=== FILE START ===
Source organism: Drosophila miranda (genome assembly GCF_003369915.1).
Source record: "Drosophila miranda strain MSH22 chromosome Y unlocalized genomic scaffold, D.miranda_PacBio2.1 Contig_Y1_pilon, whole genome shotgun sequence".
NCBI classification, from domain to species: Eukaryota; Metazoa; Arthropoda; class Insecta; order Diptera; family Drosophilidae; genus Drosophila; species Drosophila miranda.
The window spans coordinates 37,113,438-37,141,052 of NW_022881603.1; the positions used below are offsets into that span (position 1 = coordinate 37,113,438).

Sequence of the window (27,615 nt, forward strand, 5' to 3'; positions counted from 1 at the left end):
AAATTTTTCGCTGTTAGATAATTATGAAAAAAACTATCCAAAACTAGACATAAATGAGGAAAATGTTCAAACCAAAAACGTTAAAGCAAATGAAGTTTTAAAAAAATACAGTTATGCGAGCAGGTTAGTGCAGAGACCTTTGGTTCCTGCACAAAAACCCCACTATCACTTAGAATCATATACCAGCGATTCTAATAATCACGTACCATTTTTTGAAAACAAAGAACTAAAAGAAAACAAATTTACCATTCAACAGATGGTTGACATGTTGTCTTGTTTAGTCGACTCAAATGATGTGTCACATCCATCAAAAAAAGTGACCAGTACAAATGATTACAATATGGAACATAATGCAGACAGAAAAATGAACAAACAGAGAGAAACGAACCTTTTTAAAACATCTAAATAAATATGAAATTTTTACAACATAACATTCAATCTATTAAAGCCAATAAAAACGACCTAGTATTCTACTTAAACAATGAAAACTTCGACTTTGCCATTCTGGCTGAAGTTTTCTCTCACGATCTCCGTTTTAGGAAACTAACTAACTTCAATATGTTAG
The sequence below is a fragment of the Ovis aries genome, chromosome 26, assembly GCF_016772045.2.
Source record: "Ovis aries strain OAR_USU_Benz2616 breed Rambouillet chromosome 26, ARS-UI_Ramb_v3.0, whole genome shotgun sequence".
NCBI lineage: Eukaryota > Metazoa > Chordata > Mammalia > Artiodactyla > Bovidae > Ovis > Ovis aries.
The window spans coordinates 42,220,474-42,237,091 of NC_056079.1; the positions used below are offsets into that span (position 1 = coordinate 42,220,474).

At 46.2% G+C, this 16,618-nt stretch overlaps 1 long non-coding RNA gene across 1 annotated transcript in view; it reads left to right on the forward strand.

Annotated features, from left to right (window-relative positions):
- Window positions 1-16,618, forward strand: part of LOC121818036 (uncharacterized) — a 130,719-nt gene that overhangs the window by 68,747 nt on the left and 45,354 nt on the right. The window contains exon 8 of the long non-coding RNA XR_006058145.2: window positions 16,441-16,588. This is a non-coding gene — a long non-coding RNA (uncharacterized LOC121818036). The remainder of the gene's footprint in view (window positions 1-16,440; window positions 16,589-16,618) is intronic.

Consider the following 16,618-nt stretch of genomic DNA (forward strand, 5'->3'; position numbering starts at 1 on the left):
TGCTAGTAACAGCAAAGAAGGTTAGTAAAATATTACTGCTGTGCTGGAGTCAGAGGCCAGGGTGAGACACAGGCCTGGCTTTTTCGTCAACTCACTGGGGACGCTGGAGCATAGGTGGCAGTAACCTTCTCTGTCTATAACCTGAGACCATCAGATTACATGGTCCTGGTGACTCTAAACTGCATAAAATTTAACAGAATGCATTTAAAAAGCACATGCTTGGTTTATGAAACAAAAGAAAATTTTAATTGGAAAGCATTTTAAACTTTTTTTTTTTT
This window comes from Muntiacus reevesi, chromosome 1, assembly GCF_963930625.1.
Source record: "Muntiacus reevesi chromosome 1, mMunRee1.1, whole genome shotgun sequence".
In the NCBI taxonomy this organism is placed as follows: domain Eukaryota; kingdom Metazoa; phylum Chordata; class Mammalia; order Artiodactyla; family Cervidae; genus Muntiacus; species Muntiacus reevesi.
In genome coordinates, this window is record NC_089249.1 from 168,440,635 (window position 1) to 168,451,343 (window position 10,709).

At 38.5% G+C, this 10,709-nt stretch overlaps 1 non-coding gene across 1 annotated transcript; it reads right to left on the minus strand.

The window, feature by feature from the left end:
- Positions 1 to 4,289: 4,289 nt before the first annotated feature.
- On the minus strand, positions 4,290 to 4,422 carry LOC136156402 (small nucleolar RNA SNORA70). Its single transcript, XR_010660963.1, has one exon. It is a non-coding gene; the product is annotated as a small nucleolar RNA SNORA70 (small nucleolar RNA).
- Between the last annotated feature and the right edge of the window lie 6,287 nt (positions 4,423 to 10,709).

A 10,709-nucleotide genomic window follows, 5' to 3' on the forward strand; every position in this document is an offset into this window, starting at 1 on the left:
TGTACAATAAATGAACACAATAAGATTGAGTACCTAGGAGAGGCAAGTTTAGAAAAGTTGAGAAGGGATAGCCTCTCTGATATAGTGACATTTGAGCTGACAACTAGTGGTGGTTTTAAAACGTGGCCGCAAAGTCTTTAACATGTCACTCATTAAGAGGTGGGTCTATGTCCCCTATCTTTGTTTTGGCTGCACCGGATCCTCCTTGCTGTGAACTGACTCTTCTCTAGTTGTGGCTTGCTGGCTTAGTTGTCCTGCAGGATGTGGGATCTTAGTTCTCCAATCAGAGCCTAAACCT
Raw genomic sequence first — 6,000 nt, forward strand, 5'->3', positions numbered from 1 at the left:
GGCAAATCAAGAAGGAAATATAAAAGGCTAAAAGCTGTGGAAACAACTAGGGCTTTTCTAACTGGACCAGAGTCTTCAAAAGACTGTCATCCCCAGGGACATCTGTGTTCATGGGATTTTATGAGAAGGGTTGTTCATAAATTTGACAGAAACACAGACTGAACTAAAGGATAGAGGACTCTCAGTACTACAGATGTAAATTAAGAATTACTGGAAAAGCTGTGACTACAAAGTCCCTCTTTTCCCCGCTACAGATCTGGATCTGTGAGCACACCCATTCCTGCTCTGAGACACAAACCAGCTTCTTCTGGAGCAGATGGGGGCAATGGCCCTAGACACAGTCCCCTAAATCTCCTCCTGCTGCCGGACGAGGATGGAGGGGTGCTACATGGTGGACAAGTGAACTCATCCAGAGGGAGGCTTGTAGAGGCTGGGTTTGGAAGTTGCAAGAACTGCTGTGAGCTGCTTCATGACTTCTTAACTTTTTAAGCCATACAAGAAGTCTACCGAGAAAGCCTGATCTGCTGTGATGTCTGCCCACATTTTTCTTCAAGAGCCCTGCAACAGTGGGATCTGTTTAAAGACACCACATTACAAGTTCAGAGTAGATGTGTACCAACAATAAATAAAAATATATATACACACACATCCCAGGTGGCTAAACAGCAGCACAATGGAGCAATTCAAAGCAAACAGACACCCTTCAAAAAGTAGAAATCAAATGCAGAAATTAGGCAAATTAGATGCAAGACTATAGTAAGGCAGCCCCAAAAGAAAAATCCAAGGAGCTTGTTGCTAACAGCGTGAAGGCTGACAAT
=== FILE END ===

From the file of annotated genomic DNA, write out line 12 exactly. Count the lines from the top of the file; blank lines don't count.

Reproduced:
Annotated features, from left to right (window-relative positions):